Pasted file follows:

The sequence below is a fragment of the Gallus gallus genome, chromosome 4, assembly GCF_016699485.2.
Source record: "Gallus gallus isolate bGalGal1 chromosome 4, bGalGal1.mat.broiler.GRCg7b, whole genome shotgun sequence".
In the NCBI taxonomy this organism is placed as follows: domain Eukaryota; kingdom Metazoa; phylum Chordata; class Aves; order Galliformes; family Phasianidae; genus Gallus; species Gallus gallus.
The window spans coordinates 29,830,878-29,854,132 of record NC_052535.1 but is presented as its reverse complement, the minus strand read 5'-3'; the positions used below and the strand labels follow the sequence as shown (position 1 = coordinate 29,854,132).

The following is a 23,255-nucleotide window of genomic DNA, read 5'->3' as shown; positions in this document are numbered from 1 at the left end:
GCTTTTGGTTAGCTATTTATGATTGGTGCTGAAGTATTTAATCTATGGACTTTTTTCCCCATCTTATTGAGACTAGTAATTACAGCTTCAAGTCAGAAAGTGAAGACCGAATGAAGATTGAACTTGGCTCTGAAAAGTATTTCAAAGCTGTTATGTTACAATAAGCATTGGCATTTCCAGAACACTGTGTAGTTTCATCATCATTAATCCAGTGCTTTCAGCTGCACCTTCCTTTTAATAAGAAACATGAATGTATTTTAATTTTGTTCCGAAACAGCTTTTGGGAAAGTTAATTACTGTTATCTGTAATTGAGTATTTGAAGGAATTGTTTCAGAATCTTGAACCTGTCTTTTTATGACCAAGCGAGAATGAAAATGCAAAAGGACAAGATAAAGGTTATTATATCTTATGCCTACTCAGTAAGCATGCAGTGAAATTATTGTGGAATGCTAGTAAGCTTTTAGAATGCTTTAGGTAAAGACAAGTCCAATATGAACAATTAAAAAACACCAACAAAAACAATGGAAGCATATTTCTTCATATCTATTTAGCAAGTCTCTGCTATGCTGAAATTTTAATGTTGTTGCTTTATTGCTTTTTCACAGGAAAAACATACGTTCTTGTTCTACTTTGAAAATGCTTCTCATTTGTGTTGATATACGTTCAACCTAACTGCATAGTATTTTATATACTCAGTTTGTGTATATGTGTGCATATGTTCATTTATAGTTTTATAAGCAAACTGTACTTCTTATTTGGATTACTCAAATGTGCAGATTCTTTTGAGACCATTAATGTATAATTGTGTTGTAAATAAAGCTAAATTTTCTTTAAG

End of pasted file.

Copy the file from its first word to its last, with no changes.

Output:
The sequence below is a fragment of the Gallus gallus genome, chromosome 4, assembly GCF_016699485.2.
Source record: "Gallus gallus isolate bGalGal1 chromosome 4, bGalGal1.mat.broiler.GRCg7b, whole genome shotgun sequence".
In the NCBI taxonomy this organism is placed as follows: domain Eukaryota; kingdom Metazoa; phylum Chordata; class Aves; order Galliformes; family Phasianidae; genus Gallus; species Gallus gallus.
The window spans coordinates 29,830,878-29,854,132 of record NC_052535.1 but is presented as its reverse complement, the minus strand read 5'-3'; the positions used below and the strand labels follow the sequence as shown (position 1 = coordinate 29,854,132).

The following is a 23,255-nucleotide window of genomic DNA, read 5'->3' as shown; positions in this document are numbered from 1 at the left end:
GCTTTTGGTTAGCTATTTATGATTGGTGCTGAAGTATTTAATCTATGGACTTTTTTCCCCATCTTATTGAGACTAGTAATTACAGCTTCAAGTCAGAAAGTGAAGACCGAATGAAGATTGAACTTGGCTCTGAAAAGTATTTCAAAGCTGTTATGTTACAATAAGCATTGGCATTTCCAGAACACTGTGTAGTTTCATCATCATTAATCCAGTGCTTTCAGCTGCACCTTCCTTTTAATAAGAAACATGAATGTATTTTAATTTTGTTCCGAAACAGCTTTTGGGAAAGTTAATTACTGTTATCTGTAATTGAGTATTTGAAGGAATTGTTTCAGAATCTTGAACCTGTCTTTTTATGACCAAGCGAGAATGAAAATGCAAAAGGACAAGATAAAGGTTATTATATCTTATGCCTACTCAGTAAGCATGCAGTGAAATTATTGTGGAATGCTAGTAAGCTTTTAGAATGCTTTAGGTAAAGACAAGTCCAATATGAACAATTAAAAAACACCAACAAAAACAATGGAAGCATATTTCTTCATATCTATTTAGCAAGTCTCTGCTATGCTGAAATTTTAATGTTGTTGCTTTATTGCTTTTTCACAGGAAAAACATACGTTCTTGTTCTACTTTGAAAATGCTTCTCATTTGTGTTGATATACGTTCAACCTAACTGCATAGTATTTTATATACTCAGTTTGTGTATATGTGTGCATATGTTCATTTATAGTTTTATAAGCAAACTGTACTTCTTATTTGGATTACTCAAATGTGCAGATTCTTTTGAGACCATTAATGTATAATTGTGTTGTAAATAAAGCTAAATTTTCTTTAAG